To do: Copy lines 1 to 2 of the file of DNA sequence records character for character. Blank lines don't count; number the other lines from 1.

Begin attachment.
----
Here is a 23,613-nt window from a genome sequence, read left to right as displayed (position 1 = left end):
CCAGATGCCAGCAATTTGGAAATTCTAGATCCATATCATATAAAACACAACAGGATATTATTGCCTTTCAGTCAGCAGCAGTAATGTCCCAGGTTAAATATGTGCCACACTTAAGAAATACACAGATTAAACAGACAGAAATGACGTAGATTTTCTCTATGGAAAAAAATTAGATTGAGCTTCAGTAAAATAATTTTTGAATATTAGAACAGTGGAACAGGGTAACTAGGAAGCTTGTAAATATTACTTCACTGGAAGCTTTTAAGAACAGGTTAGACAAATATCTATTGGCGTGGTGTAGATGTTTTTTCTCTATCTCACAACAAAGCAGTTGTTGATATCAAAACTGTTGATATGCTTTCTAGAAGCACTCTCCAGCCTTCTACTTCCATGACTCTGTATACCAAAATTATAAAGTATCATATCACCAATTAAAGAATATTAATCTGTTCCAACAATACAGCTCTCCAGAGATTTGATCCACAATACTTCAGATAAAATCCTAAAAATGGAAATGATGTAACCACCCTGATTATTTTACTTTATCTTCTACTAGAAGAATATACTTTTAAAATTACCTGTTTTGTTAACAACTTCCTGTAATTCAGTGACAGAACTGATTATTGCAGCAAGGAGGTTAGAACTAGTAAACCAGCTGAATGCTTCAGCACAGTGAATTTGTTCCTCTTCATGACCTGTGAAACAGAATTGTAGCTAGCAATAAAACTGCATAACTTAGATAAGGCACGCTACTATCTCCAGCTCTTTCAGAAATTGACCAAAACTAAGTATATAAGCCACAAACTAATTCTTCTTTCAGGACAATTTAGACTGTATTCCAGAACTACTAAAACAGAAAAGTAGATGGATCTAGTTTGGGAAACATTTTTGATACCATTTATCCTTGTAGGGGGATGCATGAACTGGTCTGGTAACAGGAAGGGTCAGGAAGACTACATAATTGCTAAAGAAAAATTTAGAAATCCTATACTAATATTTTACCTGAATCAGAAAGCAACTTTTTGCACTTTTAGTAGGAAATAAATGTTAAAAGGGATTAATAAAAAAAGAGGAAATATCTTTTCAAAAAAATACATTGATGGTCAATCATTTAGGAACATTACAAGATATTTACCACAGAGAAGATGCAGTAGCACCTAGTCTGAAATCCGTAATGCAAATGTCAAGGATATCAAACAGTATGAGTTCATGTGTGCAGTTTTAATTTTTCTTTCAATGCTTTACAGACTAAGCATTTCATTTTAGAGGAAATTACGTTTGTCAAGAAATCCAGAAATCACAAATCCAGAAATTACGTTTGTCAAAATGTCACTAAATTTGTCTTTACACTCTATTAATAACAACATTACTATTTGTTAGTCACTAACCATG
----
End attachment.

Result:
Here is a 23,613-nt window from a genome sequence, read left to right as displayed (position 1 = left end):
CCAGATGCCAGCAATTTGGAAATTCTAGATCCATATCATATAAAACACAACAGGATATTATTGCCTTTCAGTCAGCAGCAGTAATGTCCCAGGTTAAATATGTGCCACACTTAAGAAATACACAGATTAAACAGACAGAAATGACGTAGATTTTCTCTATGGAAAAAAATTAGATTGAGCTTCAGTAAAATAATTTTTGAATATTAGAACAGTGGAACAGGGTAACTAGGAAGCTTGTAAATATTACTTCACTGGAAGCTTTTAAGAACAGGTTAGACAAATATCTATTGGCGTGGTGTAGATGTTTTTTCTCTATCTCACAACAAAGCAGTTGTTGATATCAAAACTGTTGATATGCTTTCTAGAAGCACTCTCCAGCCTTCTACTTCCATGACTCTGTATACCAAAATTATAAAGTATCATATCACCAATTAAAGAATATTAATCTGTTCCAACAATACAGCTCTCCAGAGATTTGATCCACAATACTTCAGATAAAATCCTAAAAATGGAAATGATGTAACCACCCTGATTATTTTACTTTATCTTCTACTAGAAGAATATACTTTTAAAATTACCTGTTTTGTTAACAACTTCCTGTAATTCAGTGACAGAACTGATTATTGCAGCAAGGAGGTTAGAACTAGTAAACCAGCTGAATGCTTCAGCACAGTGAATTTGTTCCTCTTCATGACCTGTGAAACAGAATTGTAGCTAGCAATAAAACTGCATAACTTAGATAAGGCACGCTACTATCTCCAGCTCTTTCAGAAATTGACCAAAACTAAGTATATAAGCCACAAACTAATTCTTCTTTCAGGACAATTTAGACTGTATTCCAGAACTACTAAAACAGAAAAGTAGATGGATCTAGTTTGGGAAACATTTTTGATACCATTTATCCTTGTAGGGGGATGCATGAACTGGTCTGGTAACAGGAAGGGTCAGGAAGACTACATAATTGCTAAAGAAAAATTTAGAAATCCTATACTAATATTTTACCTGAATCAGAAAGCAACTTTTTGCACTTTTAGTAGGAAATAAATGTTAAAAGGGATTAATAAAAAAAGAGGAAATATCTTTTCAAAAAAATACATTGATGGTCAATCATTTAGGAACATTACAAGATATTTACCACAGAGAAGATGCAGTAGCACCTAGTCTGAAATCCGTAATGCAAATGTCAAGGATATCAAACAGTATGAGTTCATGTGTGCAGTTTTAATTTTTCTTTCAATGCTTTACAGACTAAGCATTTCATTTTAGAGGAAATTACGTTTGTCAAGAAATCCAGAAATCACAAATCCAGAAATTACGTTTGTCAAAATGTCACTAAATTTGTCTTTACACTCTATTAATAACAACATTACTATTTGTTAGTCACTAACCATG